The study aims to compare variables associated with the exclusive and joint use of primary and specialized care for mental health reasons by individuals diagnosed with a mental disorder in a Montreal/Canadian catchment area. Data were collected from a random sample (2,443 individuals). Among 406 people, diagnosed with a mental disorder 12 months pre-interview, 212 (52%) reported having used healthcare services. Compared to users of primary care only, people who sought both primary and specialized care presented more mental disorders and lower quality of life. People using only specialized healthcare received significantly less social support than persons using primary care exclusively and lived in neighborhoods with a high proportion of rental housing. Healthcare service provision should favor social networking and enable social cohesion and integration, particularly in neighborhoods with a high proportion of rental housing. Shared care and enhanced collaboration with other public and community-based resources should be encouraged.
This study sought to identify factors associated with health service utilisation by individuals with mental disorders in a Canadian catchment area.
To be included in the study, participants had to be aged between 15 and 65 and reside in the study location. Data was collected randomly from June to December 2009 by specially trained interviewers. A comprehensive set of variables (including geospatial factors) was studied using the Andersen's behavioural health service model. Univariate, bivariate, and multivariate analyses were carried out.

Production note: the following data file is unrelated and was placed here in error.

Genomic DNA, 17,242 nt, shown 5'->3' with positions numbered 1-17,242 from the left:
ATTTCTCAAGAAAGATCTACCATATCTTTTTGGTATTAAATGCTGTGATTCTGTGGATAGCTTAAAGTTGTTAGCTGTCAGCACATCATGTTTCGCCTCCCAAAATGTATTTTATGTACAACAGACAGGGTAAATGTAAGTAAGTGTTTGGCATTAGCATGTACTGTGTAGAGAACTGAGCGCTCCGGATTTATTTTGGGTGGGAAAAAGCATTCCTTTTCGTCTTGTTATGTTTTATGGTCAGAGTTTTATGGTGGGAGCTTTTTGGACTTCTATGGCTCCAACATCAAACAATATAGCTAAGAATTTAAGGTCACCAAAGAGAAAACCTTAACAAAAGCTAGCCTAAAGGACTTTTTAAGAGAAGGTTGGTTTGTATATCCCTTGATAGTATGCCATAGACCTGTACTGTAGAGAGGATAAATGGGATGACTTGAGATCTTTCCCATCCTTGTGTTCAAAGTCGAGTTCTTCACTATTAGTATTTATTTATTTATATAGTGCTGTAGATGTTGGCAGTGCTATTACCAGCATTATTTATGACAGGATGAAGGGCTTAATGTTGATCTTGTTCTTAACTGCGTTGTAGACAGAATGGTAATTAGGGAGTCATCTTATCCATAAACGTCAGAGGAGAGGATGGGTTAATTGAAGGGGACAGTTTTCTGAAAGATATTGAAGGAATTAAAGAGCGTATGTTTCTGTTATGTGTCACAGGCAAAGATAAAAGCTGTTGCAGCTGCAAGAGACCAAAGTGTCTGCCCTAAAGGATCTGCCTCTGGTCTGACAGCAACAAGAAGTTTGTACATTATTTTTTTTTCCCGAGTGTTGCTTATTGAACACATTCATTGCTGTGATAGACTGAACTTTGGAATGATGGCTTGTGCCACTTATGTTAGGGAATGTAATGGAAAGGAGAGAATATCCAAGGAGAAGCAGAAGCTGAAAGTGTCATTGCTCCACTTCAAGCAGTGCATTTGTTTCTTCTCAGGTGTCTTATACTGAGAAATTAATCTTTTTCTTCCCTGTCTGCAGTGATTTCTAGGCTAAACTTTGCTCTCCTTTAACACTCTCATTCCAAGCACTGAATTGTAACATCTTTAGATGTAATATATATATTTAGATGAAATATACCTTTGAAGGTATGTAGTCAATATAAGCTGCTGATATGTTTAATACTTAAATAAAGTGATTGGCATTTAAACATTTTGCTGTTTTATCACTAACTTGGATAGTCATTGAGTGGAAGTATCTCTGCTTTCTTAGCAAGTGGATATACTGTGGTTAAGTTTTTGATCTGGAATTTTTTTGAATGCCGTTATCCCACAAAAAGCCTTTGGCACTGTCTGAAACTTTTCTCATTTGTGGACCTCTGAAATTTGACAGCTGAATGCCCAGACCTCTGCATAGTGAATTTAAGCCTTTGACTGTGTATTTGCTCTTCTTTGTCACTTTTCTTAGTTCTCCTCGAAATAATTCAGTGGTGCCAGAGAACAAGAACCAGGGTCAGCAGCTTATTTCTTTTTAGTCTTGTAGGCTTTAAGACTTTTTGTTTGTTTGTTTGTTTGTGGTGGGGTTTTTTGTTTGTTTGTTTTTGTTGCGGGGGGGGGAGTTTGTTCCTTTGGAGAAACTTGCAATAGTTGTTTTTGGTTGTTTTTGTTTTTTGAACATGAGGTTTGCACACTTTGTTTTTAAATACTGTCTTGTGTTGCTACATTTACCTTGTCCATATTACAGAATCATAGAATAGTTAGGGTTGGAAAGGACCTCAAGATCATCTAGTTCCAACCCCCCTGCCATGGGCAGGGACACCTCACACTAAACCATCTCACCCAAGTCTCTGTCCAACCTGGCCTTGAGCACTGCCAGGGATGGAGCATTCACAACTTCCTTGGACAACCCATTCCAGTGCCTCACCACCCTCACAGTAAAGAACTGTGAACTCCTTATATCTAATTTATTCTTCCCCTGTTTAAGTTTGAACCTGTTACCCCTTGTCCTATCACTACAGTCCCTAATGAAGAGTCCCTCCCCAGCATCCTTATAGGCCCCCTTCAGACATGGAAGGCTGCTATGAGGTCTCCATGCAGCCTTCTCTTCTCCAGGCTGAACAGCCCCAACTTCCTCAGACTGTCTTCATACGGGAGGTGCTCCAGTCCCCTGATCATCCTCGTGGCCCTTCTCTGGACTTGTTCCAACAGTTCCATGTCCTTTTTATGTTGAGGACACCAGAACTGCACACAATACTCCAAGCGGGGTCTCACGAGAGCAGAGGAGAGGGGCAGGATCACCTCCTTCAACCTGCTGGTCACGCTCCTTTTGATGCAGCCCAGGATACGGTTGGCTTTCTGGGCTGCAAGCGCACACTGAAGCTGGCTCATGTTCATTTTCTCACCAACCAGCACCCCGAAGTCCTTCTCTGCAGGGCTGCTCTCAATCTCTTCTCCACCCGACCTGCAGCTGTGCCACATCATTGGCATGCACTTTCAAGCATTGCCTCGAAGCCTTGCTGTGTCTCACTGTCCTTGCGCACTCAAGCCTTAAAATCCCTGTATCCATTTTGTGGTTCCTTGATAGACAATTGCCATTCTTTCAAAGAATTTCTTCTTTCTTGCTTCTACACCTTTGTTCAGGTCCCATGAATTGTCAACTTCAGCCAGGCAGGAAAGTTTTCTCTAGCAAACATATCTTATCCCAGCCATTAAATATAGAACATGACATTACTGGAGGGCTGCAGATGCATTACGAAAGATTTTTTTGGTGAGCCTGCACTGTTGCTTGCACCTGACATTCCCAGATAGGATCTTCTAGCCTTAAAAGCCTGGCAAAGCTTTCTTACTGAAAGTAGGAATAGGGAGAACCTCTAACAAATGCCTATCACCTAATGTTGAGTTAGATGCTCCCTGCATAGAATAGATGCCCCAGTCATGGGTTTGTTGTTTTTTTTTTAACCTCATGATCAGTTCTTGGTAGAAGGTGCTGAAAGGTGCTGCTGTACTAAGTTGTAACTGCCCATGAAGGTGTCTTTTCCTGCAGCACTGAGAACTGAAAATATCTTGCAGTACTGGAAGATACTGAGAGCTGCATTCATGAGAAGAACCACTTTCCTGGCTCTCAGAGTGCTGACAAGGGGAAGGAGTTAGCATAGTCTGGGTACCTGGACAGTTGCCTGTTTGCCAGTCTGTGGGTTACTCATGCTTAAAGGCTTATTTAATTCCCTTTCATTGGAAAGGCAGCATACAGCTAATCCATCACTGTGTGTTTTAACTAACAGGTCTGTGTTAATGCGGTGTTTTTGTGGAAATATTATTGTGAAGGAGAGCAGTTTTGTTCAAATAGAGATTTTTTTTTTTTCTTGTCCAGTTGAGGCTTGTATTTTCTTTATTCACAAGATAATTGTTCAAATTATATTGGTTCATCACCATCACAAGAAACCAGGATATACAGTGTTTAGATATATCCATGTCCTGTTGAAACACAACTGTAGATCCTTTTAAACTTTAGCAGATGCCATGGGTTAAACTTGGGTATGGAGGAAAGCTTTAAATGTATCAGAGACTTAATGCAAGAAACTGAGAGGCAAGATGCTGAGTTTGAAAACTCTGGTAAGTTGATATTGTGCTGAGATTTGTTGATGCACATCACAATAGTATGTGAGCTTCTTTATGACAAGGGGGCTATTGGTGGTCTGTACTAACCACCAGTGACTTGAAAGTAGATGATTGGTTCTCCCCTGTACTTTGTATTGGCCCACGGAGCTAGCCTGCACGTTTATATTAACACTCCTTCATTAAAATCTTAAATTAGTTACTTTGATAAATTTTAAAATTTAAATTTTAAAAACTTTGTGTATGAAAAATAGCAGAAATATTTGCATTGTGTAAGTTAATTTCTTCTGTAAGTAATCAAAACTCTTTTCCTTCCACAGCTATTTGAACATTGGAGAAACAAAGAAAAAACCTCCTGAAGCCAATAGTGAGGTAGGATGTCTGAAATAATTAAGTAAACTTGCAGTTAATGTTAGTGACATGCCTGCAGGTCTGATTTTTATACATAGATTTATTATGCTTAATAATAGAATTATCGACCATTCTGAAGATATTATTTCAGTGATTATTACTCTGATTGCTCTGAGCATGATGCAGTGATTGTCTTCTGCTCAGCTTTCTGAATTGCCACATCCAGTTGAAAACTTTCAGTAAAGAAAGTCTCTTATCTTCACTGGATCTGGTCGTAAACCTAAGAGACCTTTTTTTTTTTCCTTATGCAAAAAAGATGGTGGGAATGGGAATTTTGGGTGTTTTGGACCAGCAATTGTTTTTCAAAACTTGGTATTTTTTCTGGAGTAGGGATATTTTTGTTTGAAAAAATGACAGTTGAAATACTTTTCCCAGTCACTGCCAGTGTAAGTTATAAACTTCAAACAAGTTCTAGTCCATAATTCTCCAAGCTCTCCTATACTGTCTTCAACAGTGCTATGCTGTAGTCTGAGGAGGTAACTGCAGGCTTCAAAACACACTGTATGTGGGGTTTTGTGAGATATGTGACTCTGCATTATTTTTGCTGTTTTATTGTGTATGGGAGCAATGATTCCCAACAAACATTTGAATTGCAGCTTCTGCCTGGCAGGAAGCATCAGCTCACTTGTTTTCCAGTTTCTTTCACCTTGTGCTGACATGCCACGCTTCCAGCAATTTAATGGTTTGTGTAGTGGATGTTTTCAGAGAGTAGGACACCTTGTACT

Among 406 individuals diagnosed with mental disorders, 212 reported using a mental health service at least once in the 12 months preceding the interviews. Emotional problems and a history of violence victimisation were most strongly associated with such utilisation. Participants who were middle-aged or deemed their mental health to be poor were also more likely to seek mental healthcare. Individuals living in neighbourhoods where rental accommodations were the norm used significantly fewer health services than individuals residing in neighbourhoods where homeownership was preponderant; males were also less likely to use services than females.
Our study broke new ground by uncovering the impact of longstanding violence victimisation, and the proportion of homeownership on mental health service utilisation among this population. It also confirmed the prominence of some variables (gender, age, emotional problems and self-perceived mental health) as key enabling variables of health-seeking. There should be better promotion of strategies designed to change the attitudes of males and youths and to deal with violence victimisation. There is also a need for initiatives that are targeted to neighbourhoods where there is more rental housing.
Cites: J Nerv Ment Dis. 1988 Sep;176(9):539-463418327
This article examines the differences found between clientele with severe mental health problems and their key health workers in terms of assessing service users' needs in 6 Quebec service areas.
We questioned 165 pairs of users and staff, using the Camberwell Assessment of Needs questionnaire. The profile of serious and overall problems encountered by clientele from each of the sites was compared.
The sites with the greatest degree of user-staff agreement in identifying problems were also the ones where users considered that local services best met their needs.
The study demonstrated that, in needs assessment, major differences exist between the perceptions of users and their key workers in the various sites. These differences can be explained in part by users' individual characteristics, by types of needs, by local particularities, and by service use.